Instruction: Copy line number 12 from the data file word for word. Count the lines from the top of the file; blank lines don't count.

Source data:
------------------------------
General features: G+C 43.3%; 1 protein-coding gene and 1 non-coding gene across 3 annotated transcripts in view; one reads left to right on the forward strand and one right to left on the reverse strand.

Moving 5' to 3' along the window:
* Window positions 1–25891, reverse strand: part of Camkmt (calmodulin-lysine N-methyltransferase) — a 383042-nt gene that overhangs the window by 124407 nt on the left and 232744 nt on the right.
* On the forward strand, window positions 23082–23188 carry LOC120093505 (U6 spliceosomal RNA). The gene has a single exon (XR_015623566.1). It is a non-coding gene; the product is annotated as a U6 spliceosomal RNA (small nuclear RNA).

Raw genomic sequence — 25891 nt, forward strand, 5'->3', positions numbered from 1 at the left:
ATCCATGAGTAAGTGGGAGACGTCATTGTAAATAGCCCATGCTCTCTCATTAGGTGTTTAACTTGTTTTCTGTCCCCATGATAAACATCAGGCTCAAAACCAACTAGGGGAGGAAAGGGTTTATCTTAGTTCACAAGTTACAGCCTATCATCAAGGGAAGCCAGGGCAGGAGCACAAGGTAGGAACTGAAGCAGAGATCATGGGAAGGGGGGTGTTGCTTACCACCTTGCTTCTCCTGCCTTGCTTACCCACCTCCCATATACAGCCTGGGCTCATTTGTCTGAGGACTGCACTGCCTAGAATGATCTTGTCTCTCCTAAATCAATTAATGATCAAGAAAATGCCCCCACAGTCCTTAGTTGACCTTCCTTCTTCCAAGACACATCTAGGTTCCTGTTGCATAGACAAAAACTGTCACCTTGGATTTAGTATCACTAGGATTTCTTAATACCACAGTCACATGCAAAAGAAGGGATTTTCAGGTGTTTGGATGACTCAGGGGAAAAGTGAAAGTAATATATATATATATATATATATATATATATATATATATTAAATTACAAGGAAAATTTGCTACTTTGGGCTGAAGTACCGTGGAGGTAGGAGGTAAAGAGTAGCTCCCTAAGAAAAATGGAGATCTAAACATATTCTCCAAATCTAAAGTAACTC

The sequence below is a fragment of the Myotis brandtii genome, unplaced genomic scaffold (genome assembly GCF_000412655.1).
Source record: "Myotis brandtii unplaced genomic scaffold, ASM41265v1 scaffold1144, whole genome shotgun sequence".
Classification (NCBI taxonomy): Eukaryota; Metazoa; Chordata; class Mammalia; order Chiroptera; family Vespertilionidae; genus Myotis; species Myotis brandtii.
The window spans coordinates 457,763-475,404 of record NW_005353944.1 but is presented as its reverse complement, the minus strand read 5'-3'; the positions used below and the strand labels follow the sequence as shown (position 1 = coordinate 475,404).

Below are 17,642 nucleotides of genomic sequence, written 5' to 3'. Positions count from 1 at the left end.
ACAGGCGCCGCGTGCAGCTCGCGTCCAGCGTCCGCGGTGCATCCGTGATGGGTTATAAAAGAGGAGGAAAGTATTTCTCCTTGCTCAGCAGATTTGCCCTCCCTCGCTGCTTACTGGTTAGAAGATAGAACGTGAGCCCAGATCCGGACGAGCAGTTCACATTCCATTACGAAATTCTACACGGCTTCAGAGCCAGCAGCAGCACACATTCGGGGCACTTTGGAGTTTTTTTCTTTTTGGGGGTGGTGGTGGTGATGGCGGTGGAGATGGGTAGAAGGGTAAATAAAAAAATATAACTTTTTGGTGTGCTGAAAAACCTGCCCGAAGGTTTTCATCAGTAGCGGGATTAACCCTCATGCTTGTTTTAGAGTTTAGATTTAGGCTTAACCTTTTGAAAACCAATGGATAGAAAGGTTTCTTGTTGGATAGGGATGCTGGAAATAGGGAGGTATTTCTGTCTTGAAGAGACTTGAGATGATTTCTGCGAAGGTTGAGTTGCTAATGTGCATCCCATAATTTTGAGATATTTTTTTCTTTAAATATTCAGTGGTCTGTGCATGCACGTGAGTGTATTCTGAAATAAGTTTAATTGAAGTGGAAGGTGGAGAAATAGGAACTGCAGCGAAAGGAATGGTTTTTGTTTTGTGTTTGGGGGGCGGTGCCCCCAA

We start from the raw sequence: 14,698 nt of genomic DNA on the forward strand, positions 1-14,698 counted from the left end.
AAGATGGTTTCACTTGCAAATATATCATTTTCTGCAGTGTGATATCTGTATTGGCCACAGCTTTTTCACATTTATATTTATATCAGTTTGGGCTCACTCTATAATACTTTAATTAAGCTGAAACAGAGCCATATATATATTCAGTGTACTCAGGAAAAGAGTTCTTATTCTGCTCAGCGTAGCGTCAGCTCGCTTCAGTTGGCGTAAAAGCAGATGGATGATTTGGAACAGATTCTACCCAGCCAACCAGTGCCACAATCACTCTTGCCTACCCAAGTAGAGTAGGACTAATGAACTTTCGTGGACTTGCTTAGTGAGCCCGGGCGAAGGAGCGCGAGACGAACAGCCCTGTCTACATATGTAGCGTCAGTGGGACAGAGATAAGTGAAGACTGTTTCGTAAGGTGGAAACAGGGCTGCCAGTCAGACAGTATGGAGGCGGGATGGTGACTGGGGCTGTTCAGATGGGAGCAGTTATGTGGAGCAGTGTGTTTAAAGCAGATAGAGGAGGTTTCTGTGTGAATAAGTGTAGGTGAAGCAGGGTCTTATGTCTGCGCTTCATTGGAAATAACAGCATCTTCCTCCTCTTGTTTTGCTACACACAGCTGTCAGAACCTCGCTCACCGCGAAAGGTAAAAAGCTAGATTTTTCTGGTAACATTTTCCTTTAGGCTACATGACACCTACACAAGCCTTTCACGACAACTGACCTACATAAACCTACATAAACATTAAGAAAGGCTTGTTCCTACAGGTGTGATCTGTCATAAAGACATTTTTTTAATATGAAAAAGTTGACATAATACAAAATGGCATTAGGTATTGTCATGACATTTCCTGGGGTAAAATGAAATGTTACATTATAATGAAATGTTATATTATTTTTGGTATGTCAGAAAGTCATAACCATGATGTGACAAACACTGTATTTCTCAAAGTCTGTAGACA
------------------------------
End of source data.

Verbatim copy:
ACAGGCGCCGCGTGCAGCTCGCGTCCAGCGTCCGCGGTGCATCCGTGATGGGTTATAAAAGAGGAGGAAAGTATTTCTCCTTGCTCAGCAGATTTGCCCTCCCTCGCTGCTTACTGGTTAGAAGATAGAACGTGAGCCCAGATCCGGACGAGCAGTTCACATTCCATTACGAAATTCTACACGGCTTCAGAGCCAGCAGCAGCACACATTCGGGGCACTTTGGAGTTTTTTTCTTTTTGGGGGTGGTGGTGGTGATGGCGGTGGAGATGGGTAGAAGGGTAAATAAAAAAATATAACTTTTTGGTGTGCTGAAAAACCTGCCCGAAGGTTTTCATCAGTAGCGGGATTAACCCTCATGCTTGTTTTAGAGTTTAGATTTAGGCTTAACCTTTTGAAAACCAATGGATAGAAAGGTTTCTTGTTGGATAGGGATGCTGGAAATAGGGAGGTATTTCTGTCTTGAAGAGACTTGAGATGATTTCTGCGAAGGTTGAGTTGCTAATGTGCATCCCATAATTTTGAGATATTTTTTTCTTTAAATATTCAGTGGTCTGTGCATGCACGTGAGTGTATTCTGAAATAAGTTTAATTGAAGTGGAAGGTGGAGAAATAGGAACTGCAGCGAAAGGAATGGTTTTTGTTTTGTGTTTGGGGGGCGGTGCCCCCAA